This is a syndicated post from Daily Meditations with Fr. Alfonse. [Read the original article...]
Third Sunday of Lent
(Click here for readings)
Jesus came to a town of Samaria called Sychar, near the plot of land that Jacob had given to his son Joseph. Jacob’s well was there. Jesus, tired from his journey, sat down there at the well. It was about noon. A woman of Samaria came to draw water. Jesus said to her, “Give me a drink.” …The woman said to him, “How can you, a Jew, ask me, a Samaritan woman, for a drink?”
Christ is turning my life upside down, which means right-side up.
Is anyone to small for God? As a priest, it irritates me to no end how some people pray for others but not for themselves! Really? Who doesn’t need God’s blessings? Most often the guilty ones are moms and grandmothers. “I just ask God to look after my children and grandchildren. I don’t ask Him for anything else.” Give me a break!
Not too long ago, I overheard someone tell their friend they were praying to God to get into the college of their first choice. The friend said in reply, “Why are you bothering the Lord with that? Don’t you know He has more important things to do?” Wow! I couldn’t believe it. Come on! Is God really too busy with bigger things? Does He not care about our problems? Are we too little for him? Do our problems have to be big to warrant his attention?
The Jews often tested the Lord by saying: “Is the Lord in our midst or not?” (Ex. 17:7).
Jesus passed the test. In fact, He spent a great deal of quality time with little people who had more or less little problems. Surprise! Who would have thought? The Jews imagined a God who would have spent all his time with emperors and kings, not common folks and fishermen.
A little woman with a little problem. The Samaritan woman wasn’t a queen or a princess. She wasn’t even a Jew. She was a nobody: a reject, a loser, a lost cause. She was helpless (cf. Rom. 5:5-8). At noon she went to the well to fetch some water. Noon? This fact speaks volumes. It means she was trying to avoid people, for nobody in their right mind went to a well at noon. They either went early in the morning or late at night, when the temperature was cooler. So why was she their? To avoid embarrassment and punishment. But it was precisely at that hour she encountered the Lord.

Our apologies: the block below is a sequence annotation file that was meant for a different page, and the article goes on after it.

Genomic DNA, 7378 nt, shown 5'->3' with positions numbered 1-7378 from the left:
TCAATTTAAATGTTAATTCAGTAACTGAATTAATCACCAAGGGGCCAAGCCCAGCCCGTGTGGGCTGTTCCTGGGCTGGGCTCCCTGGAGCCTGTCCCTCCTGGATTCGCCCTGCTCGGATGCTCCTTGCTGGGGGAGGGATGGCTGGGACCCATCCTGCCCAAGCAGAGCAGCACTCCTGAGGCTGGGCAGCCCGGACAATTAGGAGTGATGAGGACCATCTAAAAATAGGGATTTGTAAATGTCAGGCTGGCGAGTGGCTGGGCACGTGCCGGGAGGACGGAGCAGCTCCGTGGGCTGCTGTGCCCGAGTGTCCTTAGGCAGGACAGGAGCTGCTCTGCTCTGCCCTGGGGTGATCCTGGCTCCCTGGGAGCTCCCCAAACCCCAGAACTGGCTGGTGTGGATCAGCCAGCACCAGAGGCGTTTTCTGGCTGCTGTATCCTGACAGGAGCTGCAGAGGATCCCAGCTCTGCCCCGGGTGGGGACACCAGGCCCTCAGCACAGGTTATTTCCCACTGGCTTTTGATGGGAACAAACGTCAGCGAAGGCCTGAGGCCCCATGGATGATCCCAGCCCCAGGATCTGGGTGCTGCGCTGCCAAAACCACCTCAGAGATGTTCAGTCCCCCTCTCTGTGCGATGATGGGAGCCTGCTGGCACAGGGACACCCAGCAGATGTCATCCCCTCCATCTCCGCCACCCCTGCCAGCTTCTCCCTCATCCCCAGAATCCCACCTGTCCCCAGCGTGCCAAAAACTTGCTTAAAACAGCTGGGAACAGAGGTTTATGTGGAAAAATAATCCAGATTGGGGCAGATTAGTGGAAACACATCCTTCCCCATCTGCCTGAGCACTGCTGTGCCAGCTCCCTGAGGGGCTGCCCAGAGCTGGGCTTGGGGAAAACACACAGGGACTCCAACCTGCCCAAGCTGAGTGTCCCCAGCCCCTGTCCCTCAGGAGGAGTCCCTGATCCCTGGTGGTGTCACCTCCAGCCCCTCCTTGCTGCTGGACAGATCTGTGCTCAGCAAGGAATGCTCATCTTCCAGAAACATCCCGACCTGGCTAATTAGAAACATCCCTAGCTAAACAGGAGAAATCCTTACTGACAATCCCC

The Lord rejected cultural habits, stereotypes and prejudices. By speaking to her, he broke three rules: (1) never speak to a woman in public; (2) never speak to a Samaritan; (3) never use (touch) something used (touched) by a sinner.
She was helpless. Jesus knew everything about this woman and still…He spoke to her. Why? Because He is a hopeless romantic. He follows His heart.
Our human tendency is to judge others because of stereotypes, customs or prejudices. That’s wrong. But what do we do when they fit the stereotype? What do we think if they are awful people? What do we do then?
I know what the Lord does. He reaches out to them.
A week ago I read the following: “You can’t hang around negative people and expect to live a positive life.” I liked it. I even tweeted it.
But today I disagree with it. The Lord hung around a lot of negative people and lived a very positive life.
Titus Brandsma, a Dominican priest, hung around a lot of Nazis while he was imprisoned in a concentration camp. He never gave in to negativity, bitterness or anger. This, of course, got the Nazis mad at him. So when they threw him into solitary confinement, they were amazed at what he did. He wrote a poem, a love poem. This is what he wrote:
I see thy loving eyes on me;
love overflows my humble heart,
knowing what faithful friend thou art.
which I accept for love of thee.
Thy painful way I wish to go;
the only way to God I know.
although in pain, this light shines bright.
For here thou keepest to thy breast
my longing heart, to find there rest.
in cell where never sunlight shone.
Should no one ever speak to me,
this golden silence makes me free!
never wert thou, O Lord, so near.
Sweet Jesus, please abide with me;
my deepest peace I find in thee.
How did he do it? How did he stay so positive? It’s clear: Titus was a man of God. He was deeply rooted in Jesus Christ.
Titus Brandsma, pray for us!
Let’s accept the Lord’s challenge. Break with the stereotypes, customs and prejudices. SPEND TIME WITH NEGATIVE PEOPLE!!!
You will live not only a positive life, but a life more like Jesus Christ.